1901 Ladies had a more sculptured dress with a flatter skirt at the front and large hats. Skirts and white blouses became very fashionable.

1909 Look at the size of the lady’s hat – wider than her shoulders, and how narrow the skirt has become in only 8 years.

1916  Within another 7 years, the lady’s skirt was well above the ankle. This trend had started approx. 1913. For men, the suit was rather more as we would see today but with a longer jacket and high buttoning. The man’s collar was detachable and rounded. The necktie is long. Pointed collars on shirts became fashionable during the late 1920s.

To conclude    This is brief but I hope it shows how very different the clothes were. Always look at hair, hats and men’s collars too. 

Good luck with your fashion dating and thank you for the interest and constant support. 

If you look VERY VERY carefully at the top thumbnail, you will see my Beloved Big Bro, 2nd left standing at the front aged approx 4.

V. 

Updated: 05/19/2022, Veronica
 
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Veronica 27 days ago

DERDRIU
Her talks are absolutely fantastic.

You have a huge capacity for learning and an enquiring mind, so I know you will thoroughly enjoy them. People zoom in from all over the world and she has question sessions at the end where she will answer you .

DerdriuMarriner 27 days ago

Thank you, Veronica!

It looks like Lucy Adlington also has written some interesting books. It should be quite rewarding to investigate her online information and her published work.

Who wouldn't like to know more about why we dress the way we do (and do not ;-D)?

Veronica 28 days ago

Derdriu,

You would absolutely LOVE the History Wardrobe online talks with Lucy , fashion historian. I love her talks. If you log in to them, all your questions will get answered.

Lucy; History wardrobe

DerdriuMarriner 28 days ago

Did the material for men's and women's clothes remain the same throughout the 19th century?

Is it possible that the type of material used was related to the socio-economic position of the wearer?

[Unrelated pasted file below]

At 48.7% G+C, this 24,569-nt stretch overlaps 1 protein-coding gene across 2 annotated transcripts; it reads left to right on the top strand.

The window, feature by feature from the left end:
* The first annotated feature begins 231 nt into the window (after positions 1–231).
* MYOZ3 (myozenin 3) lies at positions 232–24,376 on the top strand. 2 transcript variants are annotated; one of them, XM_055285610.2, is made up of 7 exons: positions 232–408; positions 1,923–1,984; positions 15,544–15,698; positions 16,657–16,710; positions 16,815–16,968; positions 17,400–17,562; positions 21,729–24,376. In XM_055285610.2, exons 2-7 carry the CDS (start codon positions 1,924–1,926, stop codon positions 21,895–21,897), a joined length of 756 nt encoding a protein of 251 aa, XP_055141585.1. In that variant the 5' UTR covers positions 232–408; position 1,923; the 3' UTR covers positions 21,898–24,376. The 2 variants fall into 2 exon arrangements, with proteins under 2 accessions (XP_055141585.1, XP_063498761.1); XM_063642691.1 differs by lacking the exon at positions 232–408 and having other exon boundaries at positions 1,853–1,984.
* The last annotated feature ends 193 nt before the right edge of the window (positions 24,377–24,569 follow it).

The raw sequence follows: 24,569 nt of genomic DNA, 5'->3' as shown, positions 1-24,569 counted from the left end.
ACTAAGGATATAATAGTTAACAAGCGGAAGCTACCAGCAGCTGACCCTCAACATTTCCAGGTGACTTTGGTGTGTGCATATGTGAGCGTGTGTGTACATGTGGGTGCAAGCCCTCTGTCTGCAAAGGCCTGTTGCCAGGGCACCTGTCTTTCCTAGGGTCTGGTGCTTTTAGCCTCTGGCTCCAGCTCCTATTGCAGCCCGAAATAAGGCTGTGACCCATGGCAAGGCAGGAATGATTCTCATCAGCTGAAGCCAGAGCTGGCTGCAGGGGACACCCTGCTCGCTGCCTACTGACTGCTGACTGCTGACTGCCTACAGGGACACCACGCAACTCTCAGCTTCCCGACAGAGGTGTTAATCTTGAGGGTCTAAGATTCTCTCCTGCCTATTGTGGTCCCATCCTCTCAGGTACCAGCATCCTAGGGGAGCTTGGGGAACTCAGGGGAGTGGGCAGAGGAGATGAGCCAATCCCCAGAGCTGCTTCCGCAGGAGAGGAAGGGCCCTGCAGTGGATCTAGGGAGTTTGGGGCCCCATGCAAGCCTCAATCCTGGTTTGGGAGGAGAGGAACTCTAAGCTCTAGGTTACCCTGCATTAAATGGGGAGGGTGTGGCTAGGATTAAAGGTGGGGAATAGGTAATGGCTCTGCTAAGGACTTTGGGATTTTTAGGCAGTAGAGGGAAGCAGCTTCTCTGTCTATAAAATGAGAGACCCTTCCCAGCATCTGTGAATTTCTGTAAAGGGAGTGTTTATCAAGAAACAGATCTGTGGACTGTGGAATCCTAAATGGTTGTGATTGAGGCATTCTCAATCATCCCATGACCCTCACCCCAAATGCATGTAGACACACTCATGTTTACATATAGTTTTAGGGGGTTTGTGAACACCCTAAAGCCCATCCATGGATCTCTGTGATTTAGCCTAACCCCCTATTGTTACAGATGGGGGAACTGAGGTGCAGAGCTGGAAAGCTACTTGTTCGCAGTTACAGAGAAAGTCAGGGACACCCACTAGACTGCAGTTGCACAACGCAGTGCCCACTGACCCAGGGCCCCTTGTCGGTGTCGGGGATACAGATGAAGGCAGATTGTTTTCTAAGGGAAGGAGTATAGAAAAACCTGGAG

For example, was cotton used in clothing for lower-, middle- and upper-class men and women or was it class-linked? So would silk and velvet perhaps have dominated upper-class wardrobes and cotton or something else have shown up among the lower and middle classes?

Veronica on 05/23/2022

BSG
Thanks for your input.
Absolutely right.! there are viewers who will tear the costume departments to threads 0over the slightest mistake! Over here, there are college courses for this profession.

blackspanielgallery on 05/23/2022

People in the movie industry responsible for wardrobe have to lnow period dress stles, and hairdressers for movies must know period styles. There are professions where this knowledge is necessary, and a desired skill set.

Veronica on 05/21/2022

Frank is indeed one of the two boys at the front. He is second left. First left is our next older brother down from Frank !

DerdriuMarriner on 05/21/2022

Is Frank not one of three photogenic boys in the image? If so, who would the other two be?

Veronica on 05/20/2022

Did anyone spot my Big Bro above ?

Veronica on 05/20/2022

DERDRIU,
Good morning, 6 40 here in uk.

I am delighted that you enjoyed this.

These clothes would not have been clean as we know it. There were no washing machines etc also they were the clothes of the wealthy. The poor would not have had these. The wealthy paid people to do their laundry.